August 2015 - An actual attempt at a confo pic. I think her back looks a little more filled in and less sunken.
October 2015 - I don't know if you can tell anything from this terrible quality photo, but here it is anyway.
October 2015
I also asked both trainers in my respective lessons about her weight since I've been starting to think she's a little skinny and we all agreed that she could do well with gaining a little especially before the winter. I can easily feel her ribs and can see them too in the right light. I'll be honest here though, I've never supported the 'fat horse is a healthy horse' saying. Ever since Zipper had an episode of laminitis I've been a stickler about getting a good balance of nutrients without over-feeding. 

Maggie had been doing just fine with her current diet of hay and a balancer pellet, but she's in enough work now that she needs some extra energy. I've added in a second grain to her ration that's a soy energy based extruded nugget that should add a little more fat to her diet without the sugar, so we'll see how that goes!

I think the loads of stretchy trot that we've been doing has been awesome for her back. I try to incorporate it during warm-up and cool down of every ride. What's your favorite tool for building topline? Have you ever had to change your horse's diet as they begin to work harder? Any advice for continuing to build up Maggie's back?

Post-Publishing Edit: Facebook just reminded me that today is actually the second anniversary of Maggie's first show!

October 2013 -PHHT Grasshopper 2-Phase

Tuesday, October 6, 2015

Out Of Place In Another Saddle

Maggie is 14.0 hh on a good day. I'm 5'6". I've never felt too tall/big for her until just recently.

First time on her back.
There's another horse at our barn, Lizzy, who is recovering from a tendon injury that she sustained earlier this year. This horse's owner is away at grad school and her mom is currently taking care of the horse for her until she gets up to the point where they can lease her out again. Getting to the point, I've been recruited to tack walk/ light trot this horse a few days a week as she continues her recovery. This horse is 16.1 hh - a pretty typical Thoroughbred.

I can probably count on one hand the number of times that I've ridden a horse other than Maggie since I began fostering her four years ago. I'm so used to her that when I ride her body feels like an extension of mine. Cliche, but it's true.  And it's pretty amazing.

Just the other week.
However, it now feels incredibly foreign when I get on any other horse. I climbed aboard a friend's 15.0 hh Mustang for fun a few weeks ago and even that felt so much taller than Maggie. 16.1 hh Lizzy feels downright giant. 

Walking on Lizzy was no problem, but now she's allowed to do some light trotting for a couple minutes each time I take her out. The first time I trotted on her I almost got popped out of the saddle.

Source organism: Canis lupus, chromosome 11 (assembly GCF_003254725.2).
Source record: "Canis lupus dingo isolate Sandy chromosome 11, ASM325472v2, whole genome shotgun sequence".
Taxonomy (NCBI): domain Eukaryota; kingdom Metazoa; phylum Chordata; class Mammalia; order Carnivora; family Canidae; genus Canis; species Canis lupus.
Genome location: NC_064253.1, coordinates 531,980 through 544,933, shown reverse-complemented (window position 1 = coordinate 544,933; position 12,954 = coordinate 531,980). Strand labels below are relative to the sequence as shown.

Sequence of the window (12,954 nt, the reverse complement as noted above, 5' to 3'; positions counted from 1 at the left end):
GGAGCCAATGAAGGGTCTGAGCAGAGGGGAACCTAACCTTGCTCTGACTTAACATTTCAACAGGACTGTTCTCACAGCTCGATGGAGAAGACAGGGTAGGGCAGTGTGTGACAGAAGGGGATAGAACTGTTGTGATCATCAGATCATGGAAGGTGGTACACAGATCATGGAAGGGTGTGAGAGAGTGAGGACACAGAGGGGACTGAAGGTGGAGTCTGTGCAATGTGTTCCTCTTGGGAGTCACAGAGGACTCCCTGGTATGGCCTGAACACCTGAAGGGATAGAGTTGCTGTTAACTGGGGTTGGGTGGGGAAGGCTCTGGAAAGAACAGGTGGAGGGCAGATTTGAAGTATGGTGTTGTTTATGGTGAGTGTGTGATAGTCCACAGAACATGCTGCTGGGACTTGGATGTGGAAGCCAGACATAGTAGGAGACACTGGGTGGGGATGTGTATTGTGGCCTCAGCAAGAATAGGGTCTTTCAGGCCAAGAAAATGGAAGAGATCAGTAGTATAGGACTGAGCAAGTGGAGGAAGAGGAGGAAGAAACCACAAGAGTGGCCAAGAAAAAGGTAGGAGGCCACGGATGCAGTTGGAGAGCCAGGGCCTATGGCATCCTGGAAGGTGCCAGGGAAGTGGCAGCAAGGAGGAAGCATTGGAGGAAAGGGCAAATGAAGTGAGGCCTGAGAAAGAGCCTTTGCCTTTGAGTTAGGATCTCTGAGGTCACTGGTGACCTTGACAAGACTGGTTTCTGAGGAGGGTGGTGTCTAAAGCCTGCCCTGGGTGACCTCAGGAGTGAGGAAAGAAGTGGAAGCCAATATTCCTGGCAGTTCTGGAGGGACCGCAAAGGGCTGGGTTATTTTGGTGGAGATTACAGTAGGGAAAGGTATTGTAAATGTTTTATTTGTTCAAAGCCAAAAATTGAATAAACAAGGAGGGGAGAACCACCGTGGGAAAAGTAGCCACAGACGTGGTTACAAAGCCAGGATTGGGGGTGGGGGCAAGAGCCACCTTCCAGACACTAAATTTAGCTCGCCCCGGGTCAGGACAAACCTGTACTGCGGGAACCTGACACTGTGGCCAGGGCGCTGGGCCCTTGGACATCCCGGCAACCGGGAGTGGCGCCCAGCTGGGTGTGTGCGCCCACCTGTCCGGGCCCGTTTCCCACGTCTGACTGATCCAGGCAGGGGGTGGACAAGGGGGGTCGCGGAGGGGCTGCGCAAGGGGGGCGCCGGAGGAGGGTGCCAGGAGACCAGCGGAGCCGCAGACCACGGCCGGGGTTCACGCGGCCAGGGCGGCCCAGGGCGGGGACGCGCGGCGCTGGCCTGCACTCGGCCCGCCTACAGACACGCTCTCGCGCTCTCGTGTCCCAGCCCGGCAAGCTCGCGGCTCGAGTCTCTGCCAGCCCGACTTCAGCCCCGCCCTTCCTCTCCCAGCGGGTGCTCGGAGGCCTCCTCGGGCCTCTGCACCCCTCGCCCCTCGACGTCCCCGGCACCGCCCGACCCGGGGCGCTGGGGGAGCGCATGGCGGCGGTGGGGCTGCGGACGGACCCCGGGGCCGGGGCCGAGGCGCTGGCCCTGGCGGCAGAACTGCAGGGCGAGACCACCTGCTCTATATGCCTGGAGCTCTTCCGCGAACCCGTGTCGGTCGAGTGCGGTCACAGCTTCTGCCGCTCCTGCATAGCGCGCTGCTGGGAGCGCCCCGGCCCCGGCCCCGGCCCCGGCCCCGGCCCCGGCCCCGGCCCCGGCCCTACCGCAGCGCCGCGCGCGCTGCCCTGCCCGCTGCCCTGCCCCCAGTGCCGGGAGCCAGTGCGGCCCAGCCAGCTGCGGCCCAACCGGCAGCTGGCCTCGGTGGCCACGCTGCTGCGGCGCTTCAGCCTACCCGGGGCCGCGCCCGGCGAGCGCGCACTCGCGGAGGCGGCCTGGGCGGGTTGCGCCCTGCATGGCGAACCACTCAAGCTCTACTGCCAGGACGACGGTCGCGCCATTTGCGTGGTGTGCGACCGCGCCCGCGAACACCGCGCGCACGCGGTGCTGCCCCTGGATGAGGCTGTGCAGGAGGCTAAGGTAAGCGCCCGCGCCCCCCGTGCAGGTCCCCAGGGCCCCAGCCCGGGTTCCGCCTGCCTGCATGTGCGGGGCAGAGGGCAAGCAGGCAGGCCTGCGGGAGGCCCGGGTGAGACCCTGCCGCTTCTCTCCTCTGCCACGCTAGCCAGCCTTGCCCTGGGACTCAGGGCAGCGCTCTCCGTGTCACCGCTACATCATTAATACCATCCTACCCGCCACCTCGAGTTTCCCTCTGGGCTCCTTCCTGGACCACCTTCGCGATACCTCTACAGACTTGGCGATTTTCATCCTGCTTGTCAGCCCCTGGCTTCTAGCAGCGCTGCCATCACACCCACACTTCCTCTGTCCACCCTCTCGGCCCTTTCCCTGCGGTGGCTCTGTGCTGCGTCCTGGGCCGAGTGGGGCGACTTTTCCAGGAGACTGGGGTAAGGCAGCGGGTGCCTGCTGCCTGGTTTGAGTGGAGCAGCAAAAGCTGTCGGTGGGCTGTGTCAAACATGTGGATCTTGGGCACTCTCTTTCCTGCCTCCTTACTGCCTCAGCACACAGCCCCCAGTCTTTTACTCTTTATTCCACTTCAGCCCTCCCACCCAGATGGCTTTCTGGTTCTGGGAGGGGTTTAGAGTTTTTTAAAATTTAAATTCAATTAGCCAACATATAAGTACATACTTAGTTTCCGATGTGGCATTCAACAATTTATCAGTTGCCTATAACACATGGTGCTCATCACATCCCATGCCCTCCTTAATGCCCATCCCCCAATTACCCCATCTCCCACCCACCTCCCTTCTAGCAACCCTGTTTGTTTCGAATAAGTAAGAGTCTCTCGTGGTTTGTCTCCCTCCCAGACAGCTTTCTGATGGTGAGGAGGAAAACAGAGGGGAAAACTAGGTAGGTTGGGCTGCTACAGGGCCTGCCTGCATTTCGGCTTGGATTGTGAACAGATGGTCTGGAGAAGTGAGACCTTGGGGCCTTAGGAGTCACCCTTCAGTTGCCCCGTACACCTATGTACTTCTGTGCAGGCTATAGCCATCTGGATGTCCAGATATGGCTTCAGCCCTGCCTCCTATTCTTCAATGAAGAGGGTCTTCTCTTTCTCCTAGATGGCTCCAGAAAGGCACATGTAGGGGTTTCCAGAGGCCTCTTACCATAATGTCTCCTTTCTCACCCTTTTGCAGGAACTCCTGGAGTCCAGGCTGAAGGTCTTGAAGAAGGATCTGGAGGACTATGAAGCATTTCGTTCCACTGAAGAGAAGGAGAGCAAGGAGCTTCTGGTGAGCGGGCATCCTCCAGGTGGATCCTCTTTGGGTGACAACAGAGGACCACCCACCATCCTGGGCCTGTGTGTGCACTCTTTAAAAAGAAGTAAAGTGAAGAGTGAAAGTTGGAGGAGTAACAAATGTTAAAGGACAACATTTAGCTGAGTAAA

I immediately got scared.

Me on Lizzy. Tense much?
Not scared that I was going to fall or anything, scared that I've become so used to Maggie that I'm incapable of riding any other horse; or at least riding any other horse well.

The fact that I felt loose, bouncy, and kind of incompetent bothers me. However, what actually bothers me more is that riding Lizzy has changed the way I feel when I ride Maggie. Particularly when I get on Maggie right after I've been on Lizzy.

Riding a 14.0 hh pony right after riding a 16.1 hh horse makes me feel...kind of ridiculous. It's impressive how much of a difference 9 inches makes. Additionally, Maggie is also really narrow so being on a slightly larger-barreled horse only adds to the alien feeling. When I sit on Maggie after riding Lizzy it feels like I'm sitting on a Mini.

Hello down there!
Now that it's been several weeks since Lizzy has been allowed to trot I've slowly gotten a little more used to her big stride, though I'm still much more comfortable on Maggie. I've also only been getting on Lizzy after riding Maggie, which has helped to negate that out of place feeling somewhat.

But still, I worry: will an actual horse-sized horse ever feel normal to me again? I can ride, but can I only ride Maggie or can I ride in general?

I've heard pros say many times that the only way to become a good rider is to ride as much as you possibly can. To me (and many others, I think) a good rider is one who can get on any horse and perform well. Before I owned a horse of my own, I catch rode as much as I could via various part-time jobs and bumming rides off friends. Thoroughbreds, Quarter Horses, Morgans...I wasn't picky.

Thumbs up for Thoroughbreds.
I'm still not picky - I just happened to have taken a likening to a quirky 14hh Arab/Mustang cross and now that I'm an official adult I really only have time to ride one horse a day (unless it's a laid up TB who needs to walk around for 15 minutes and I'm getting paid for it...then I have time for that too.) But I don't have the opportunity to hop on five different horses a day to school them and hone my skills. 

I imagine that there are other adult amateurs out there that might share this same insecurity. How often are you able to get on a horse other than your own? Do you feel out of place on another horse?